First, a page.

Navajo silversmiths visit Whitewater

Marisa LaBello, Senior Staff Writer

The captivating, intricate and respectable hand-crafted work of a world renowned Navajo silversmith is building anticipation and excitement at the University of Wisconsin-Whitewater.

Allison Snowhawk Lee, award-winning artist and one of the greatest American Silversmiths, is visiting Whitewater for the first time on Feb. 8-9. His work is included in major collections around the world and is published in numerous books and magazines.

“His appearance is comparable to a celebrity,” said senior Hunter Copeland, member of Alloy, an organization for students who are interested in furthering their knowledge and involvement in the field of metalsmithing.

“We expect people from out-of-state to attend to meet him, along with schools around Wisconsin.”

The event is a collaborative project initiated by Teresa Faris, associate Professor and area head of the Metals program.

“I met Allison many years ago at Katy’s American Indian Arts in Madison and I had known his work for decades before meeting him,” Faris said. “I thought it would be a great opportunity if he were able to visit. He agreed and we’ve had persistent communication.”

The visit was made possible with funding by Alloy, UW-Whitewater Visiting Artist Fund, the College of Arts and Communication, UW-Whitewater Native American Cultural Awareness Association and Katy’s American Indian Arts.

Lee will be accompanied by his son Trent, who is a rising star in the silversmith industry, following his father’s footsteps with recent awards.

While Lee continues his apprenticeship tradition by passing down his jewelry expertise to his three sons, he will be sharing his knowledge and talent with the UW-Whitewater community with the visit beginning with a public illustrated lecture on Feb 8 at noon in the Greenhill Center of the Arts (CA) Room 30. The lecture will be followed by a workshop for Advanced Metals students 2-5 p.m. An informal lunch and open conversation will conclude the event on Feb. 9 from noon to 1:30 p.m. in CA 2080.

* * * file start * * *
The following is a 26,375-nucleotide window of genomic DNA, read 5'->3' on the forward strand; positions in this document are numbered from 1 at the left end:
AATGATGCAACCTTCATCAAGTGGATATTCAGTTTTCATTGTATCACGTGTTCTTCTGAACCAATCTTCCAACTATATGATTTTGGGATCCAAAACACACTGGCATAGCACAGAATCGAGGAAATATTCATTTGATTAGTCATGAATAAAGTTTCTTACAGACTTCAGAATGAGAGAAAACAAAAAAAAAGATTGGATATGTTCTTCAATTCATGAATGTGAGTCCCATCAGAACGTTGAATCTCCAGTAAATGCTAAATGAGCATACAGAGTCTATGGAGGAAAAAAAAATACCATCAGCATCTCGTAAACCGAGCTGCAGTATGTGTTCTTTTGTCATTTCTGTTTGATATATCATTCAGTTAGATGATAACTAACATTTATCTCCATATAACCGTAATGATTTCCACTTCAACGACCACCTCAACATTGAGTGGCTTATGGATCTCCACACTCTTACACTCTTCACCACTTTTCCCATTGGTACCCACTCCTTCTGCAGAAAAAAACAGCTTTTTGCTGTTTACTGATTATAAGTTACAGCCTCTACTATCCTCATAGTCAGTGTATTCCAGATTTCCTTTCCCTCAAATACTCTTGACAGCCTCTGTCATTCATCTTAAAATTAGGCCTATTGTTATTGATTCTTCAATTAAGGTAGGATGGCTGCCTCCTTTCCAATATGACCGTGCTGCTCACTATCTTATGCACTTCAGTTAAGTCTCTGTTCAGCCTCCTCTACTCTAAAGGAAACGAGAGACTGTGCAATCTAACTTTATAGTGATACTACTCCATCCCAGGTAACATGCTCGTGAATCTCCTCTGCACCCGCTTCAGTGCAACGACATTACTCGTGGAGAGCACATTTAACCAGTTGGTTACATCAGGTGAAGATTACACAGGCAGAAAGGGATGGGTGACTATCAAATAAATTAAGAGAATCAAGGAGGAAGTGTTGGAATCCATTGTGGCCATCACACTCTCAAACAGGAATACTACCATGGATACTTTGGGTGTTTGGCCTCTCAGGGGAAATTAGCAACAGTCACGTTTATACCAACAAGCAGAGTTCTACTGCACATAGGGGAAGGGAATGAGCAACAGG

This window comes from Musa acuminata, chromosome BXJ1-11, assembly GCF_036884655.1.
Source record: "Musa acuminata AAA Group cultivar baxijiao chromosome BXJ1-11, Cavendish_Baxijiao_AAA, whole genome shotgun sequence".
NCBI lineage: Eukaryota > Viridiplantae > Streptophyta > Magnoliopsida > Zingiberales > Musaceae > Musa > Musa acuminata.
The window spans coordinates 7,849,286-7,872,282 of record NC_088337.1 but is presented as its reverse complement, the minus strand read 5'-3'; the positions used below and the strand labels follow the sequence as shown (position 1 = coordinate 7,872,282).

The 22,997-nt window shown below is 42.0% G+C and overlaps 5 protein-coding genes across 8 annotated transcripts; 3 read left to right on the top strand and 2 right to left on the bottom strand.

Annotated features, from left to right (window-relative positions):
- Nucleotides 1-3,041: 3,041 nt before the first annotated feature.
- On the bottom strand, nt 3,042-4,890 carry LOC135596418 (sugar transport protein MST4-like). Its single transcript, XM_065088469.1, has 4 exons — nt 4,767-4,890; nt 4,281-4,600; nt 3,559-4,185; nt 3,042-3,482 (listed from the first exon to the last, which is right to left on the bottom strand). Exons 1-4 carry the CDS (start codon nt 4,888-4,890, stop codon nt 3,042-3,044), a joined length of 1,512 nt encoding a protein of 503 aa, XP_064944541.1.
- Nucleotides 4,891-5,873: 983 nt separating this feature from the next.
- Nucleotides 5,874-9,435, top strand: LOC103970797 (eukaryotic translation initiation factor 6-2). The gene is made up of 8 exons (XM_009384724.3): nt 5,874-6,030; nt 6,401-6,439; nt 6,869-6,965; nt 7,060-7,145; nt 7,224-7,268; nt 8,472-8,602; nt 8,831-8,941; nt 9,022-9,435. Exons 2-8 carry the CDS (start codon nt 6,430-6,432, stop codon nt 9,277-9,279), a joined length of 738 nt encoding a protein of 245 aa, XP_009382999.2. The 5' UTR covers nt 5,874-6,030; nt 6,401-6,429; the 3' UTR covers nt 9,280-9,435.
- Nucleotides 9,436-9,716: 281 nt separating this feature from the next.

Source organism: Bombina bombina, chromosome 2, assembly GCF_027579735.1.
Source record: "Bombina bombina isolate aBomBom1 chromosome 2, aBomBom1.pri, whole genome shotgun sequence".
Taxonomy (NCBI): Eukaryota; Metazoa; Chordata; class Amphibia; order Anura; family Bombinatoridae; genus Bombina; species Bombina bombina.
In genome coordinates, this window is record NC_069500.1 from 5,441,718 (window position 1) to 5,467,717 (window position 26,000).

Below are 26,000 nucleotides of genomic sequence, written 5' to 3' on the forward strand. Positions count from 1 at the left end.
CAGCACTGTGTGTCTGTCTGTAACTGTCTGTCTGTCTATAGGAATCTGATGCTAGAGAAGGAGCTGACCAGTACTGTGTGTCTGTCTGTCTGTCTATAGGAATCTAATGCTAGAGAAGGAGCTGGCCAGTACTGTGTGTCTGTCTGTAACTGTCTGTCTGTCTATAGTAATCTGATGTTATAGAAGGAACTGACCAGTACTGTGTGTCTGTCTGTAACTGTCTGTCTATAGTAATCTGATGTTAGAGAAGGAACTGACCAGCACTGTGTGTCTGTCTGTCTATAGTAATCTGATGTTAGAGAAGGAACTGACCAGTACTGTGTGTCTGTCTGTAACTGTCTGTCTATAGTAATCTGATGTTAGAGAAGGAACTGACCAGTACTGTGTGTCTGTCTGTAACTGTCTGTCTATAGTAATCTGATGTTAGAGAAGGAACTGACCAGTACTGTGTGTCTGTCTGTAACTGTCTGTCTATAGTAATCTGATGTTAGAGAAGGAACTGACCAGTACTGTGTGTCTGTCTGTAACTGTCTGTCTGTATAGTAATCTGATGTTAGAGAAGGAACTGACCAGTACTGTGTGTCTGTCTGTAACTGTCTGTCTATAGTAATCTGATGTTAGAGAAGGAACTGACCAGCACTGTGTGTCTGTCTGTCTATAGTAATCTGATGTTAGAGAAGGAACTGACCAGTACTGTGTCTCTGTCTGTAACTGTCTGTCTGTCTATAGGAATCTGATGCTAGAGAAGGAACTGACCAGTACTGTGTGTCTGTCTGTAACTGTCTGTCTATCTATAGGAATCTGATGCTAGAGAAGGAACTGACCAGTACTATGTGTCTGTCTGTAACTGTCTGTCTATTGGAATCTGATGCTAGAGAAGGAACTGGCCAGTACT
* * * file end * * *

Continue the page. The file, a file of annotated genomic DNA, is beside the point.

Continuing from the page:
Alloy Vice President Lizzy Christianson and Secretary Alec Schwenger, senior workshop attendees, are anticipating an exclusive learning experience to enhance their own talents and gain insight from Lee.

“I assume that Lee will use silver, but it all depends on the tools,” Christianson said. “It will be extremely interesting to learn from Navajo artists who have done this their whole life and who have their own traditional stamps with their very own meaning.”

From broaches to rings, Lee is known for creating beautiful pieces, but culture plays a large role in his work. With body adornment being as old as humans, jewelry making is the second oldest profession in the world. As it is Lee’s lifelong passion, he has become connected to his heritage through the art. Lee has experience combining old and new creations since age 12, where he discovered a metaphysical sense of bridging generations that he carries throughout his life and career.

“With the artist’s credentials, we will be able to learn design, technique and Navajo style,” Schewenger said. “It will help everyone who attends grasp a better understanding of the culture and what being a silversmith means to both them and us.”

Faris believes this experience will be extremely valuable for all students at UW-Whitewater, as the Navajo tradition “is integral to our understanding of the world we live in as Americans and how body adornment has impacted our curriculum.”

Lee will discuss his jewelry techniques and current trends, but he will also examine both family and tribal history, along with the future of silversmith arts.

The cultural component is generating interest and diversity around campus for those outside of the art department.

Senior and president of the UW-Whitewater Native American Cultural Awareness Association Crystal Johnson is one of 10 members of the organization enthusiastic about the artist visit.

“This has already been a great opportunity for collaboration,” Johnson said. “Learning about the Navajo is a unique and should be an exceptional first-time cultural experience.”

While Lee does not make many appearances outside of craft fairs, art students feel lucky to have the notable silversmith and his exquisite work on campus.

“We are so excited and extremely grateful to have this opportunity,” Schewenger said.